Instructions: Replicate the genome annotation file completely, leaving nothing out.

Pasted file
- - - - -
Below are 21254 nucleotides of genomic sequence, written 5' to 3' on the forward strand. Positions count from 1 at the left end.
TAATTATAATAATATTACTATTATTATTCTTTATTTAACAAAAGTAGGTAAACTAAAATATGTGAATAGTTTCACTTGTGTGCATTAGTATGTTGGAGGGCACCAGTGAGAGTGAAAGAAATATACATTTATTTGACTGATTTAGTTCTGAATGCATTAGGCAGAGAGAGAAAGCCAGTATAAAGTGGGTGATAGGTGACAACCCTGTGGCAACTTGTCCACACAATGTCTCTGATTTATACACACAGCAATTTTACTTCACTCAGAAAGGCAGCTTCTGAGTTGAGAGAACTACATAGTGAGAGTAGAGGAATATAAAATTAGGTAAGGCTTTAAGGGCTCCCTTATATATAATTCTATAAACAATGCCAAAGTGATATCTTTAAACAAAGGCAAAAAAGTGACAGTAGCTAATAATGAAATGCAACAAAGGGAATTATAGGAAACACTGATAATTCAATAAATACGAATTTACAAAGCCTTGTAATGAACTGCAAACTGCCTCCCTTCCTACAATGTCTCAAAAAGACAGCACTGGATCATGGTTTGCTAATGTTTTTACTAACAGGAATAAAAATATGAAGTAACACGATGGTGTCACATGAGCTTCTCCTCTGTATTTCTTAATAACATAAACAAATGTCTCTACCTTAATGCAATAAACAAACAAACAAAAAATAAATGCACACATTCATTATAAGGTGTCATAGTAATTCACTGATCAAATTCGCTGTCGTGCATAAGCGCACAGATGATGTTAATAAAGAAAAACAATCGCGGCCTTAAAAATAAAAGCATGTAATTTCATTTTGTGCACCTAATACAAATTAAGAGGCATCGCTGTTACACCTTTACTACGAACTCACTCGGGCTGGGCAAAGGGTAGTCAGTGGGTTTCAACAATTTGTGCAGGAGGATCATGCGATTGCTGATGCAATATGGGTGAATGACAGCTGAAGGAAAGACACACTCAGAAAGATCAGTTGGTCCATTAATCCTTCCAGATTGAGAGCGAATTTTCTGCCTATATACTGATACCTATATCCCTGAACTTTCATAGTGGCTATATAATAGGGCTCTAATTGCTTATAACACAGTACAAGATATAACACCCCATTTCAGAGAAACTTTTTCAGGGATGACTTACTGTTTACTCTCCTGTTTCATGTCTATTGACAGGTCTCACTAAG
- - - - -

Below are 21254 nucleotides of genomic sequence, written 5' to 3' on the forward strand. Positions count from 1 at the left end.
TAATTATAATAATATTACTATTATTATTCTTTATTTAACAAAAGTAGGTAAACTAAAATATGTGAATAGTTTCACTTGTGTGCATTAGTATGTTGGAGGGCACCAGTGAGAGTGAAAGAAATATACATTTATTTGACTGATTTAGTTCTGAATGCATTAGGCAGAGAGAGAAAGCCAGTATAAAGTGGGTGATAGGTGACAACCCTGTGGCAACTTGTCCACACAATGTCTCTGATTTATACACACAGCAATTTTACTTCACTCAGAAAGGCAGCTTCTGAGTTGAGAGAACTACATAGTGAGAGTAGAGGAATATAAAATTAGGTAAGGCTTTAAGGGCTCCCTTATATATAATTCTATAAACAATGCCAAAGTGATATCTTTAAACAAAGGCAAAAAAGTGACAGTAGCTAATAATGAAATGCAACAAAGGGAATTATAGGAAACACTGATAATTCAATAAATACGAATTTACAAAGCCTTGTAATGAACTGCAAACTGCCTCCCTTCCTACAATGTCTCAAAAAGACAGCACTGGATCATGGTTTGCTAATGTTTTTACTAACAGGAATAAAAATATGAAGTAACACGATGGTGTCACATGAGCTTCTCCTCTGTATTTCTTAATAACATAAACAAATGTCTCTACCTTAATGCAATAAACAAACAAACAAAAAATAAATGCACACATTCATTATAAGGTGTCATAGTAATTCACTGATCAAATTCGCTGTCGTGCATAAGCGCACAGATGATGTTAATAAAGAAAAACAATCGCGGCCTTAAAAATAAAAGCATGTAATTTCATTTTGTGCACCTAATACAAATTAAGAGGCATCGCTGTTACACCTTTACTACGAACTCACTCGGGCTGGGCAAAGGGTAGTCAGTGGGTTTCAACAATTTGTGCAGGAGGATCATGCGATTGCTGATGCAATATGGGTGAATGACAGCTGAAGGAAAGACACACTCAGAAAGATCAGTTGGTCCATTAATCCTTCCAGATTGAGAGCGAATTTTCTGCCTATATACTGATACCTATATCCCTGAACTTTCATAGTGGCTATATAATAGGGCTCTAATTGCTTATAACACAGTACAAGATATAACACCCCATTTCAGAGAAACTTTTTCAGGGATGACTTACTGTTTACTCTCCTGTTTCATGTCTATTGACAGGTCTCACTAAG